The stories of Nazi Germany's final days are filled with mythology and conspiracy theories. One of the most prevalent theories is that Adolf Hitler didn’t actually die in 1945, he escaped Berlin and started a new life in South America, Antarctica, or perhaps the dark side of the Moon.
Now, scientists have put some of these outlandish myths to bed by carrying out a biomedical analysis of his teeth. As reported in the European Journal of Internal Medicine, the findings strongly suggest that Hitler did die in his bunker in 1945. It's also clear that he should have brushed his teeth more.
“The teeth are authentic, there is no possible doubt. Our study proves that Hitler died in 1945,” professor Philippe Charlier told AFP news agency. “We can stop all the conspiracy theories about Hitler. He did not flee to Argentina in a submarine, he is not in a hidden base in Antarctica or on the dark side of the moon,” he added.
As you can imagine, getting their hands on Hitler’s remains was a huge feat in itself. No definitive version of the story exists, but most historians argue that Hitler killed himself alongside his partner Eva Braun on April 30, 1945, and their bodies were cremated, as per his final wishes.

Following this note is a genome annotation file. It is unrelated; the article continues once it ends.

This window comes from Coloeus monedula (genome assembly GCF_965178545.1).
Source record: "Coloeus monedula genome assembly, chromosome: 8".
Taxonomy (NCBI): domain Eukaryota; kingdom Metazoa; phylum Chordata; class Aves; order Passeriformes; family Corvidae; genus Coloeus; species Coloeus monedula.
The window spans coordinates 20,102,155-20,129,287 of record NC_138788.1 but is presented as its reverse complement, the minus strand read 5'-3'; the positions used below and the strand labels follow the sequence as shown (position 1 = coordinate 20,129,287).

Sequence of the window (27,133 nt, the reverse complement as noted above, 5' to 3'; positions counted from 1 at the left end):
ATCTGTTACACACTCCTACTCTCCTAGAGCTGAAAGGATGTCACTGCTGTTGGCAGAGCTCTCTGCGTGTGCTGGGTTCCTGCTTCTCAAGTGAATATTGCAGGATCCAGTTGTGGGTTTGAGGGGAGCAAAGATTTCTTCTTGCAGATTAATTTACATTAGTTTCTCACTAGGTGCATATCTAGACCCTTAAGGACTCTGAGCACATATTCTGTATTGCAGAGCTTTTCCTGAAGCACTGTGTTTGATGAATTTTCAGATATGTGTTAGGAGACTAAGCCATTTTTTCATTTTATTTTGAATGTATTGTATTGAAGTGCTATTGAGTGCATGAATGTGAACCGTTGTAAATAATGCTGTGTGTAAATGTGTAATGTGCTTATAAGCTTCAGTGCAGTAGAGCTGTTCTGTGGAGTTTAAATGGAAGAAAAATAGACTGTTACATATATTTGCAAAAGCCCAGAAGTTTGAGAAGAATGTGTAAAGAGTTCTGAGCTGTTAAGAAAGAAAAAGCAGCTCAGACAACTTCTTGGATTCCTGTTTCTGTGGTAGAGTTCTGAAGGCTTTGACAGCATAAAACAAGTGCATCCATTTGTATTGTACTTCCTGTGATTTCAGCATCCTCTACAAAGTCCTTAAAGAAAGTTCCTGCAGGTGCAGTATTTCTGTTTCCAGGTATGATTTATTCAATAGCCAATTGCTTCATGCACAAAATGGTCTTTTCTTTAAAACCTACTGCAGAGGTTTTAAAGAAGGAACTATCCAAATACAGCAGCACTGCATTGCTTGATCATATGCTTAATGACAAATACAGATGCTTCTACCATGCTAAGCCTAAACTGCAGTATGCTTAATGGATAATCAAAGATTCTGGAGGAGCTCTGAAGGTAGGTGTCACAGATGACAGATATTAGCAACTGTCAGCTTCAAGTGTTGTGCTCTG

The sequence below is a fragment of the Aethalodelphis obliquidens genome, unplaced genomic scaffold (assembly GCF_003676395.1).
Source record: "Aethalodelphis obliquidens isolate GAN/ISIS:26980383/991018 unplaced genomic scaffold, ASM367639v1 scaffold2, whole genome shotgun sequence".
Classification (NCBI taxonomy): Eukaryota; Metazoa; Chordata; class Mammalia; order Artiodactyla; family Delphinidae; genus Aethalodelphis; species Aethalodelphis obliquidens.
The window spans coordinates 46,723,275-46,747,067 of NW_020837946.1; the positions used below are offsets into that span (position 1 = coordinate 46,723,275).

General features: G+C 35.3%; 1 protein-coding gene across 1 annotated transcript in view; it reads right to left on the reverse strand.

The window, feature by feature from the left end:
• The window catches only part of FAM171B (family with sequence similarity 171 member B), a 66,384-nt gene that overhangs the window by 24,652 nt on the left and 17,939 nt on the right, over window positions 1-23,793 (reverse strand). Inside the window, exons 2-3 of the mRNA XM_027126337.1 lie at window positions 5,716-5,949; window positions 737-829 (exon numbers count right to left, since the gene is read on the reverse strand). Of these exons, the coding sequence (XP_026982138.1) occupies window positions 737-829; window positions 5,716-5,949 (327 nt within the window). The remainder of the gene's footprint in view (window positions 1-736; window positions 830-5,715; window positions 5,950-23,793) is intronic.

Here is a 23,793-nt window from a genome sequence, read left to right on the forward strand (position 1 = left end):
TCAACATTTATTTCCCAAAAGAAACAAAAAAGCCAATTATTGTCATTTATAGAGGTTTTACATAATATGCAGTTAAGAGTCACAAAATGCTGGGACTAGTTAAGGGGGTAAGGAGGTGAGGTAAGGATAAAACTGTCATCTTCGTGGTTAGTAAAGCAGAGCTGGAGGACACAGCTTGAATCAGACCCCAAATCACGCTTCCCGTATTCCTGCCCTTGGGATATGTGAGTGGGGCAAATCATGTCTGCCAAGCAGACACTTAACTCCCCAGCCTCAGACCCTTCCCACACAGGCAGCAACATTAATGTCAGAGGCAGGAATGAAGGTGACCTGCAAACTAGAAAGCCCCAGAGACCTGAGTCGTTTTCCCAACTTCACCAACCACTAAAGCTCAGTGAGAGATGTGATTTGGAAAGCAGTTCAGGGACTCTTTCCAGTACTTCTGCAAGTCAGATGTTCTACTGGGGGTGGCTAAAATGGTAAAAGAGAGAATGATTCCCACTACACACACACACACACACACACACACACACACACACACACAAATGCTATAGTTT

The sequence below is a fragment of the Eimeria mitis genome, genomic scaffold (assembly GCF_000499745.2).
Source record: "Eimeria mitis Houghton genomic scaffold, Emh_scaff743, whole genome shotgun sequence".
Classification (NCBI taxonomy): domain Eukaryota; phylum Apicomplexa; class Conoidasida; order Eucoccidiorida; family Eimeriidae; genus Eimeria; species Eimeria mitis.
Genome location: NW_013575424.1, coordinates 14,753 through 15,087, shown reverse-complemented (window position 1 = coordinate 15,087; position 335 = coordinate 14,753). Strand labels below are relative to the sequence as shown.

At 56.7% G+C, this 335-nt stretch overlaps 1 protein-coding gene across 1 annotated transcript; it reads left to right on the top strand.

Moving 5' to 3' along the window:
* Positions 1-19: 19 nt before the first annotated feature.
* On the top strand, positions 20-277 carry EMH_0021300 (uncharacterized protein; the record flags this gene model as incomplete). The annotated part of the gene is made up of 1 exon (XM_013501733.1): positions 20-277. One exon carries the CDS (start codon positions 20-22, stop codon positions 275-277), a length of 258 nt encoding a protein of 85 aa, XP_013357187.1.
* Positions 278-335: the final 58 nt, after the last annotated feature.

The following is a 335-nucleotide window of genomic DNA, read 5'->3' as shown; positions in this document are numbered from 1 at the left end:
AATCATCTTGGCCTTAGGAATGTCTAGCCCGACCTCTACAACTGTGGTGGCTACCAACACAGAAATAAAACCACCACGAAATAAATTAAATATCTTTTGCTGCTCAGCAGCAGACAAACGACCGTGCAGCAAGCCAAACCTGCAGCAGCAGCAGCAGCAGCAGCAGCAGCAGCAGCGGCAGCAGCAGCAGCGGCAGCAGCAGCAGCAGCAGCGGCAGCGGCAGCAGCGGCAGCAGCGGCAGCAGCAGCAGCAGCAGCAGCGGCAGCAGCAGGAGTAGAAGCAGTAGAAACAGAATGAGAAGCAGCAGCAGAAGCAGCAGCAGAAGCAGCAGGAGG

Days later, the Soviets took Berlin and the Red Army intelligence agency found the charred remains of Hitler nearby his bunker. It’s often noted that they poured petrol over the remains and burned them even further. Most of the remains were obliterated by the fire, however, a small portion of the upper jaw and a few teeth were obtained and remained in the possession of the Russian intelligence service.
For the first time, international scientists have been allowed to study them. By comparing the remains to Soviet autopsy reports, official radiographs from the US archives, dental records, and historical data, the team are convinced the teeth are the real deal.
It’s also very apparent that Hitler had some really, really terrible teeth. Despite being just 56 years of age, he only had four of his original teeth and a number of false metallic teeth. The remaining few teeth showed serious signs of wear-and-tear and gum disease.
A few of these metallic dentures also appeared to be covered in tiny blue deposits, which the researchers say could suggest a “chemical reaction between cyanide poisoning and metal alloy.” They also found no evidence of any gunshot wound or gunpowder. Even though this suggests that cyanide poisoning was more likely than a revolver shot, the researchers are hesitant to jump to any conclusions.
“We didn’t know if he had used an ampule of cyanide to kill himself or whether it was a bullet in the head. It’s in all probability both,” added Charlier.
Last but not least, the teeth helped to confirm another common legend about Hitler: these teeth did not look like those of a meat-eater, but most likely a vegetarian.